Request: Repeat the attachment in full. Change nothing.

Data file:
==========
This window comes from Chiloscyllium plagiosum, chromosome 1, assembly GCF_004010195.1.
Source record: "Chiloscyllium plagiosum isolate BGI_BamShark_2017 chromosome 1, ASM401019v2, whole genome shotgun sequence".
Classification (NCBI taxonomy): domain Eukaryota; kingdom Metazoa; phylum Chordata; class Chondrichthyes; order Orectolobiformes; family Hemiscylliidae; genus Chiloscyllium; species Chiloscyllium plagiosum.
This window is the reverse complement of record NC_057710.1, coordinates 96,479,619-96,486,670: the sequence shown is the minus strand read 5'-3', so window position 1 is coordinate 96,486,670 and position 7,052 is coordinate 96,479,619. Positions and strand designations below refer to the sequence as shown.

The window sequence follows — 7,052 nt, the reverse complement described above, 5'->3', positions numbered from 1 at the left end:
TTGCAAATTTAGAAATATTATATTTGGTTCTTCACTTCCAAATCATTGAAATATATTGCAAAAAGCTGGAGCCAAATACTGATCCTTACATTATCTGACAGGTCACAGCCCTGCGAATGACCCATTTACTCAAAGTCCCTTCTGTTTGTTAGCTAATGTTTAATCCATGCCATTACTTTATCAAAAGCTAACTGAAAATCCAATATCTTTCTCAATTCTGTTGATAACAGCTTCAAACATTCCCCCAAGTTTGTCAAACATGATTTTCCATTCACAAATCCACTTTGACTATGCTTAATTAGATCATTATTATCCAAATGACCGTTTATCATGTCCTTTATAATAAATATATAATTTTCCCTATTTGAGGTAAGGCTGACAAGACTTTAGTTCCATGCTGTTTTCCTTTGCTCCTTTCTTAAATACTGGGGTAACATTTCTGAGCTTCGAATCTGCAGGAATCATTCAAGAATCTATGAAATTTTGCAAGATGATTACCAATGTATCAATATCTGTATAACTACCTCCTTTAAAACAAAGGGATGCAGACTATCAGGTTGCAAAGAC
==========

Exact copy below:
This window comes from Chiloscyllium plagiosum, chromosome 1, assembly GCF_004010195.1.
Source record: "Chiloscyllium plagiosum isolate BGI_BamShark_2017 chromosome 1, ASM401019v2, whole genome shotgun sequence".
Classification (NCBI taxonomy): domain Eukaryota; kingdom Metazoa; phylum Chordata; class Chondrichthyes; order Orectolobiformes; family Hemiscylliidae; genus Chiloscyllium; species Chiloscyllium plagiosum.
This window is the reverse complement of record NC_057710.1, coordinates 96,479,619-96,486,670: the sequence shown is the minus strand read 5'-3', so window position 1 is coordinate 96,486,670 and position 7,052 is coordinate 96,479,619. Positions and strand designations below refer to the sequence as shown.

The window sequence follows — 7,052 nt, the reverse complement described above, 5'->3', positions numbered from 1 at the left end:
TTGCAAATTTAGAAATATTATATTTGGTTCTTCACTTCCAAATCATTGAAATATATTGCAAAAAGCTGGAGCCAAATACTGATCCTTACATTATCTGACAGGTCACAGCCCTGCGAATGACCCATTTACTCAAAGTCCCTTCTGTTTGTTAGCTAATGTTTAATCCATGCCATTACTTTATCAAAAGCTAACTGAAAATCCAATATCTTTCTCAATTCTGTTGATAACAGCTTCAAACATTCCCCCAAGTTTGTCAAACATGATTTTCCATTCACAAATCCACTTTGACTATGCTTAATTAGATCATTATTATCCAAATGACCGTTTATCATGTCCTTTATAATAAATATATAATTTTCCCTATTTGAGGTAAGGCTGACAAGACTTTAGTTCCATGCTGTTTTCCTTTGCTCCTTTCTTAAATACTGGGGTAACATTTCTGAGCTTCGAATCTGCAGGAATCATTCAAGAATCTATGAAATTTTGCAAGATGATTACCAATGTATCAATATCTGTATAACTACCTCCTTTAAAACAAAGGGATGCAGACTATCAGGTTGCAAAGAC